Monday, October 15, 2007


For the first stage of my research, I've gathered some fieldnotes related to the online wizard rock community. While I do plan on attending at least one show and interviewing some scene members, because the online aspect of wizard rock is so important I felt that exploring that realm first would help me fundamentally understand the scene before I began to interact more directly with it.


The vast majority of discussion board participants are high school girls, though there are some young men and college students involved. There are members from Mexico, Norway, and Iceland. The group has 982 members, which is substantial for a Facebook group. There’s a conversation on the wall about whether or not wrock will become too mainstream after receiving MTV coverage. It’s important that the scene stay “unique.” Most discussion revolves around promoting and mentioning fans’ favorite bands. There are some posts on the board from a member of the Moaning Myrtles. It’s a badge of honor to have seen a lot of live wrock concerts. Some band names send up rock cliches: for example, The Butterbeer Experience and the N. Tonks Project.

Myspace Group: Wizard Rock

In group description: “This is a temple of love, no hating allowed. Also, we do not tolerate intolerance!!” 2767 members—it seems like Myspace is more central to the wrock scene than Facebook, possibly because of all the Myspace band pages. Many of the groups also have supplemental Myspace pages with more music on them, which makes wizard rock extremely accessible to young fans without much disposable income. There’s a large thread devoted to new songs on Myspace. The “Favorite muggle musicians” (non-wrock artists) thread is interesting. Lots of hipster indie music, some metal, some 80s. Very little hip-hop and country, no mainstream pop. Overall white-identified semi-alternative feel. Once again, band members are involved in a wrock fan group, even more this time than in the Facebook group.

The Wizrocklopedia

Some music reviews on the site, but they’re all entirely positive and without ratings. In these reviews, some tracks are described as very emotionally affecting—wizard rock isn’t all a joke. This website held a People’s Choice Awards for wrock—they received over 2000 votes for categories like “Best Holiday Song of 2006,” “Best Instrumental,” and “Best Rap.” Not having encountered wrock rap yet, I check out the Myspace page for the Best Rap winner, DJ Luna Lovegood ( She lists influences like NWA, Black Sabbath, and The Velvet Underground, her sound and vocals are frequently reminiscent of shoegaze (she doesn’t appear to be mostly focused on rap), and the song “Under Your Nose Hermione” reminds me of Peaches. Disparate influences like these appear to be common to wrock artists—there isn’t really a shared idea of “the right influences” like in some genres, though it is standard to claim to be influenced by other wizard rock bands. Mostly other wrock bands on her comments section. The Sectumsempras, winner of the “Best Metal or Goth” award, take their name from a “bloody and violent spell” according to their Myspace ( Also from their blog: “They’d [The Sectumsempras] like to think they are the darkest maybe not musically, but lyrically within the Wizard Rock genre.” Their techno-goth song “Lamb to the Slaughter” fits this model, with lyrics like “You’re the lamb to be slaughtered for the greater good.” Even though Harry Potter is primarily intended as a children’s book, it has several dark themes and elements, and these themes are reflected in some sectors of its fan culture. I’ve specifically noticed this in fanfiction, which can be graphic and very much for adults and teenagers only. It seems to me like a diverse world like that of the Harry Potter books gives fans many options to identify with different characters and elements of that world, an identification that can then lead to production of fan art in various forms.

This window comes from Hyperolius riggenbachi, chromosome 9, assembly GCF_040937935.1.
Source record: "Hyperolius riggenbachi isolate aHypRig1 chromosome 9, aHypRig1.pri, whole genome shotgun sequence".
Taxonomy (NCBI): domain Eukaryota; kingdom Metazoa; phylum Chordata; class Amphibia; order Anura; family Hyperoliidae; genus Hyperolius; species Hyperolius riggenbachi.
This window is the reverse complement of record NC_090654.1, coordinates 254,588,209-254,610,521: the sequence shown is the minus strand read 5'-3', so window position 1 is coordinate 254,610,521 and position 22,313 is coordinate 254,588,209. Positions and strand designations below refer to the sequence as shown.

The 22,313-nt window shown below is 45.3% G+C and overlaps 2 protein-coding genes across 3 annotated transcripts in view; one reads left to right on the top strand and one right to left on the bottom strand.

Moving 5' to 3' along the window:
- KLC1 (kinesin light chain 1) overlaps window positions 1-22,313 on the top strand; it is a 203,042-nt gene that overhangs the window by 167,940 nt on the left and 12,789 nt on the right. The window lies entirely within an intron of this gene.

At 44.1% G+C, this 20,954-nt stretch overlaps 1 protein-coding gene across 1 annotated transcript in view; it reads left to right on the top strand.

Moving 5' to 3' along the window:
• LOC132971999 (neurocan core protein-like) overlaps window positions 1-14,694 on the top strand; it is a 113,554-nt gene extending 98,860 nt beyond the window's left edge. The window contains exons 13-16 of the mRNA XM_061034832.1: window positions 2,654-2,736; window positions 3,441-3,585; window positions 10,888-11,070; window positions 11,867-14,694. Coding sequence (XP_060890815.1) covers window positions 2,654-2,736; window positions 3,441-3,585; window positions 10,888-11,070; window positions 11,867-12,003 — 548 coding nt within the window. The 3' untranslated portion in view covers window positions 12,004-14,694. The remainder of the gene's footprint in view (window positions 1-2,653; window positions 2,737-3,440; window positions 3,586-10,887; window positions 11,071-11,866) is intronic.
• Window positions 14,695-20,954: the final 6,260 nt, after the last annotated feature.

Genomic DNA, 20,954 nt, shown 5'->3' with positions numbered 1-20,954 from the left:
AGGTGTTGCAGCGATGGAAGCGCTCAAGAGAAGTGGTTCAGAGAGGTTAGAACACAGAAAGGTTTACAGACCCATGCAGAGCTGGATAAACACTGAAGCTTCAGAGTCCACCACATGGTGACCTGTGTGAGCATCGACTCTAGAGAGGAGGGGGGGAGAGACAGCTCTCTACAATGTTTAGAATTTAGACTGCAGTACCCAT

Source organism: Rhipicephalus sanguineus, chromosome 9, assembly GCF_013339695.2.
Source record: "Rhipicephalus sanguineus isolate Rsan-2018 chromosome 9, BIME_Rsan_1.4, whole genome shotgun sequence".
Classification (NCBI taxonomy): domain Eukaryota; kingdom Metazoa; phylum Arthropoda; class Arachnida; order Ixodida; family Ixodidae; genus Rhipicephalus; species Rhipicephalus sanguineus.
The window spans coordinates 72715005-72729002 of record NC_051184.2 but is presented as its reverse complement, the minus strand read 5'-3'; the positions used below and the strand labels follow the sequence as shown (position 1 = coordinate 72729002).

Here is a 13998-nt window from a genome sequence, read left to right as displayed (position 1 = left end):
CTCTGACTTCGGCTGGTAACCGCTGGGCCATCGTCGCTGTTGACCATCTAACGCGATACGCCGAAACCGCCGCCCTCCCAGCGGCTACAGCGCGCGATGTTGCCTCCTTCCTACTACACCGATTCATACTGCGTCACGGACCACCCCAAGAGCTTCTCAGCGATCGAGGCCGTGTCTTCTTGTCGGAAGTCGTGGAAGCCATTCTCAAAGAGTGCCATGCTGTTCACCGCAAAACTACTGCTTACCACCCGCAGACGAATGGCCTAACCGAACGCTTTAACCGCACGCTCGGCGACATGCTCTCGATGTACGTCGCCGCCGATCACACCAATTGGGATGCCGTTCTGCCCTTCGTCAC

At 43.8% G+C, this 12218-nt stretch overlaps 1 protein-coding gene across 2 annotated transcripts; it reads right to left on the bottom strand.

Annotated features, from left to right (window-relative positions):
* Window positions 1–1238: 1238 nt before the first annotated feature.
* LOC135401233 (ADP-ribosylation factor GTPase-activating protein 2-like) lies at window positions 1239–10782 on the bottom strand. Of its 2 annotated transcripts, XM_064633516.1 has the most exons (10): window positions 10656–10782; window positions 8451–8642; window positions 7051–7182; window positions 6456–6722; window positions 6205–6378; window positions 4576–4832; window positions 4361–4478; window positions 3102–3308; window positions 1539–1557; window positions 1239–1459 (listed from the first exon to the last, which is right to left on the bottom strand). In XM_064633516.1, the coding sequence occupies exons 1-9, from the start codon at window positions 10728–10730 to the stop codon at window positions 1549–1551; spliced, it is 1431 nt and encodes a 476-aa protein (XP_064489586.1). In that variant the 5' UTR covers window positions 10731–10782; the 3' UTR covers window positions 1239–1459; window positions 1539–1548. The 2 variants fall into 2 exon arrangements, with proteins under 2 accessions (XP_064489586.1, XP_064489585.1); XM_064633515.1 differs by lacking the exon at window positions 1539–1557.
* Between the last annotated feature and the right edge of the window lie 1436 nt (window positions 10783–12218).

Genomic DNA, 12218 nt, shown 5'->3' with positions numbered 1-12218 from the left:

Wednesday, October 3, 2007

Some references

Here are a few of the references I'll definitely be consulting for my ethnography:

Spencer, Amy. 2005. DIY: The Rise of Lo-fi Culture. New York: Marion Boyars.

Although this book doesn't directly pertain to wizard rock, I'm hoping that this source will give me a better understanding of the DIY culture that is central to wizard rock.

Kidd, Dustin. 2007. "Harry Potter and the Functions of Popular Culture." The Journal of Popular Culture 40(1):69-89.

This article discusses why Harry Potter fans create a community based on popular culture, the same community that produces wizard rock.

The Wizrocklopedia (anonymous staff member). n.d. "The History of Wizard Rock."

This article from a wizard rock fansite provides a comprehensive history of the genre and some insights from an anonymous scene member as to what the scene "stands for" and accomplishes.

I've also found plenty of fansites, Myspace pages, and mainstream media articles about wizard rock that will give me lots of material to draw from.